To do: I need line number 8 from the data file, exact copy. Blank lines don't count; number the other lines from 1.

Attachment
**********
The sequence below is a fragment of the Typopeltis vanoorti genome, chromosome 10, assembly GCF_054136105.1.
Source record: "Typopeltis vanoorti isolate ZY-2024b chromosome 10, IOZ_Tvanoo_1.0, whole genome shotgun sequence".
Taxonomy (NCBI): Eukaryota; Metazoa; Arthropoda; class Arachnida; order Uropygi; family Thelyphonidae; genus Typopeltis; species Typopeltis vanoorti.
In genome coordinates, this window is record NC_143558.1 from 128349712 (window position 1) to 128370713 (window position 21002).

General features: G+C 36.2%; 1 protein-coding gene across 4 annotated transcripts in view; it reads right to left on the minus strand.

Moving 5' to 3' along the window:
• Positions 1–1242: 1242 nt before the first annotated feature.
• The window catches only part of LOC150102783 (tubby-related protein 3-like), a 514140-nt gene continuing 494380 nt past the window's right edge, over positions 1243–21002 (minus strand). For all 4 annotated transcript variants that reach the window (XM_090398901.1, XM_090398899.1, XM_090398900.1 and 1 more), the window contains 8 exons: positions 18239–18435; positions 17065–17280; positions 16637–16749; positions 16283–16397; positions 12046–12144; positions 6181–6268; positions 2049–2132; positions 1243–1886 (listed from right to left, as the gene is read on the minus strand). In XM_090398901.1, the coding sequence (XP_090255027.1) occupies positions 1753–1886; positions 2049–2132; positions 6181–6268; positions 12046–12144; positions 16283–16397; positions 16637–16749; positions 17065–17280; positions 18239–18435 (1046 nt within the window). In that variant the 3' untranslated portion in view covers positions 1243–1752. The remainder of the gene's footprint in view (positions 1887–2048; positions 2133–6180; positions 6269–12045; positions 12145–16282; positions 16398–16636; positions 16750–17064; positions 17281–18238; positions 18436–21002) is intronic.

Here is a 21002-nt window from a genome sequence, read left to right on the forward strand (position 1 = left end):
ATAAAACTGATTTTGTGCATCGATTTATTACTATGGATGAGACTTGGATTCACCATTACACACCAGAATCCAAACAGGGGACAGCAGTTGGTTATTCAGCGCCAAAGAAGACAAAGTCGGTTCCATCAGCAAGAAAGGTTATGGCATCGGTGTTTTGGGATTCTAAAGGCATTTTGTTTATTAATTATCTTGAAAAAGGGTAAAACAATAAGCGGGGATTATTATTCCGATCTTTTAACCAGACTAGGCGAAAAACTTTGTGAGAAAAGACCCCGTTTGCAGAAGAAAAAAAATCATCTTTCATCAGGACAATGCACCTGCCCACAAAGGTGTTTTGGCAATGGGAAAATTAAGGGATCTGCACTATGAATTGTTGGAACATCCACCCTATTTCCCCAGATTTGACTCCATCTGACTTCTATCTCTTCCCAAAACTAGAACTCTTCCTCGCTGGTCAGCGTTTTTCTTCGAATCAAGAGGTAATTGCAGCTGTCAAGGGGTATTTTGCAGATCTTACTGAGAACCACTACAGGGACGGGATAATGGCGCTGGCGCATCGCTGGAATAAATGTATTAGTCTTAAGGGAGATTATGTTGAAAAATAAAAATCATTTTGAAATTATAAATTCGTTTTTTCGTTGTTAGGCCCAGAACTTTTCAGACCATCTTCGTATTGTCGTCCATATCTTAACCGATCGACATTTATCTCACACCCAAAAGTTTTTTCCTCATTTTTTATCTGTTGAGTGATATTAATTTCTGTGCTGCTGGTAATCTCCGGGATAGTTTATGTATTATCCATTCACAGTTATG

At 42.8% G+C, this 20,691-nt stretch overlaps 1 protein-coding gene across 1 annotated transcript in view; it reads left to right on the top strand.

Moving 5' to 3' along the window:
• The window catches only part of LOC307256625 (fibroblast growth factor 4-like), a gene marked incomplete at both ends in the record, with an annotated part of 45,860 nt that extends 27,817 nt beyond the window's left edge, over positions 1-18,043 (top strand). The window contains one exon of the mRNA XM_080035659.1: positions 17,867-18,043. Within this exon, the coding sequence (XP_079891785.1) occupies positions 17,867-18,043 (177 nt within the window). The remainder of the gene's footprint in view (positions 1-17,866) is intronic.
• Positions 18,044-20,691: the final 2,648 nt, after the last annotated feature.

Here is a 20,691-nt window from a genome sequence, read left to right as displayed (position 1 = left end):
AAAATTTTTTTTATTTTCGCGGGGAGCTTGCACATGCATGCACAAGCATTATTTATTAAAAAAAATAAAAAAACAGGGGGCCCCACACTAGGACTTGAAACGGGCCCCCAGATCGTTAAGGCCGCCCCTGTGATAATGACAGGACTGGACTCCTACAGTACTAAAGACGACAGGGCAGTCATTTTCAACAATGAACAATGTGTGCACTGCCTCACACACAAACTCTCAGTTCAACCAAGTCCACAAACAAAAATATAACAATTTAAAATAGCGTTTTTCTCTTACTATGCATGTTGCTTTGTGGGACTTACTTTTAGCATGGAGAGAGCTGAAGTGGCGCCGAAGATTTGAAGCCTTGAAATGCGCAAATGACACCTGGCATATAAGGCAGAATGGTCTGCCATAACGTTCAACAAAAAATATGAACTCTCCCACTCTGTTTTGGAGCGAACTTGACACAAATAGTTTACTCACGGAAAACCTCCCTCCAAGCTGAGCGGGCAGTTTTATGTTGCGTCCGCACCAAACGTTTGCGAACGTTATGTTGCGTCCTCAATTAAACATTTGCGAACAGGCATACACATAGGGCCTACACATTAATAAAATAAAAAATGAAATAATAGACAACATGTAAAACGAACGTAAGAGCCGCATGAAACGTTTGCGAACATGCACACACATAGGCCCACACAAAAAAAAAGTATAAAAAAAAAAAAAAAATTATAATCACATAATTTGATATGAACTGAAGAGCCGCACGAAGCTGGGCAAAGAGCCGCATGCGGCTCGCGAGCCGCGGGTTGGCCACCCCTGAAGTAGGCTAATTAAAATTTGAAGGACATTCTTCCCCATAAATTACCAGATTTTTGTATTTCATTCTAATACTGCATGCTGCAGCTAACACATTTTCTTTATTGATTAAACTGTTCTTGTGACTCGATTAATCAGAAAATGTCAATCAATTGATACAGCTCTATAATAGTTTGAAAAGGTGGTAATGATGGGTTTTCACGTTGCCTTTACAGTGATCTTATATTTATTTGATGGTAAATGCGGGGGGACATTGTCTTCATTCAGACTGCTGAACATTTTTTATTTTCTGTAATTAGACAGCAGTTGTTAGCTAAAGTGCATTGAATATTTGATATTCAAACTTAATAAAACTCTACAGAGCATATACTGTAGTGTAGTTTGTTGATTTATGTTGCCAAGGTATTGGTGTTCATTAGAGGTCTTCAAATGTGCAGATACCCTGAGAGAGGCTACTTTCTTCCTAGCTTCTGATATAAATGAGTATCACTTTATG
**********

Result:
• The window catches only part of LOC150102783 (tubby-related protein 3-like), a 514140-nt gene continuing 494380 nt past the window's right edge, over positions 1243–21002 (minus strand). For all 4 annotated transcript variants that reach the window (XM_090398901.1, XM_090398899.1, XM_090398900.1 and 1 more), the window contains 8 exons: positions 18239–18435; positions 17065–17280; positions 16637–16749; positions 16283–16397; positions 12046–12144; positions 6181–6268; positions 2049–2132; positions 1243–1886 (listed from right to left, as the gene is read on the minus strand). In XM_090398901.1, the coding sequence (XP_090255027.1) occupies positions 1753–1886; positions 2049–2132; positions 6181–6268; positions 12046–12144; positions 16283–16397; positions 16637–16749; positions 17065–17280; positions 18239–18435 (1046 nt within the window). In that variant the 3' untranslated portion in view covers positions 1243–1752. The remainder of the gene's footprint in view (positions 1887–2048; positions 2133–6180; positions 6269–12045; positions 12145–16282; positions 16398–16636; positions 16750–17064; positions 17281–18238; positions 18436–21002) is intronic.